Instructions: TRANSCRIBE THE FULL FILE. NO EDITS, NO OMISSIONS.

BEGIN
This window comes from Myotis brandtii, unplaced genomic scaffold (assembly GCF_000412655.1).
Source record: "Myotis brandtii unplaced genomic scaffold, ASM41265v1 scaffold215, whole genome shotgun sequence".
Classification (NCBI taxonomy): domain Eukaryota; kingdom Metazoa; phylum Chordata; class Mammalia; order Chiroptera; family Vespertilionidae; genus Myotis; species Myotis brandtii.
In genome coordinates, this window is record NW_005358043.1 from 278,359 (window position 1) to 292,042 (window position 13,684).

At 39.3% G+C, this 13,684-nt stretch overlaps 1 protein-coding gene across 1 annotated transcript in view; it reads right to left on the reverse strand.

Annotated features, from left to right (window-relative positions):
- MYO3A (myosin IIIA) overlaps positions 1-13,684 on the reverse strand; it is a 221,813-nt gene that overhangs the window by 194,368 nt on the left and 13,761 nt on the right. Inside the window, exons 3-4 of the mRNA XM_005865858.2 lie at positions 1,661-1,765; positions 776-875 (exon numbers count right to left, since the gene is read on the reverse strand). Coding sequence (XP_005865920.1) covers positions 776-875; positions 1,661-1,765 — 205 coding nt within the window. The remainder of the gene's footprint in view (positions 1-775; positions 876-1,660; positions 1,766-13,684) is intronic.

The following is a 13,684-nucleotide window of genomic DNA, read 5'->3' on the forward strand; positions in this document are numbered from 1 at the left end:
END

This window comes from Myotis brandtii, unplaced genomic scaffold (assembly GCF_000412655.1).
Source record: "Myotis brandtii unplaced genomic scaffold, ASM41265v1 scaffold215, whole genome shotgun sequence".
Classification (NCBI taxonomy): domain Eukaryota; kingdom Metazoa; phylum Chordata; class Mammalia; order Chiroptera; family Vespertilionidae; genus Myotis; species Myotis brandtii.
In genome coordinates, this window is record NW_005358043.1 from 278,359 (window position 1) to 292,042 (window position 13,684).

At 39.3% G+C, this 13,684-nt stretch overlaps 1 protein-coding gene across 1 annotated transcript in view; it reads right to left on the reverse strand.

Annotated features, from left to right (window-relative positions):
- MYO3A (myosin IIIA) overlaps positions 1-13,684 on the reverse strand; it is a 221,813-nt gene that overhangs the window by 194,368 nt on the left and 13,761 nt on the right. Inside the window, exons 3-4 of the mRNA XM_005865858.2 lie at positions 1,661-1,765; positions 776-875 (exon numbers count right to left, since the gene is read on the reverse strand). Coding sequence (XP_005865920.1) covers positions 776-875; positions 1,661-1,765 — 205 coding nt within the window. The remainder of the gene's footprint in view (positions 1-775; positions 876-1,660; positions 1,766-13,684) is intronic.

The following is a 13,684-nucleotide window of genomic DNA, read 5'->3' on the forward strand; positions in this document are numbered from 1 at the left end: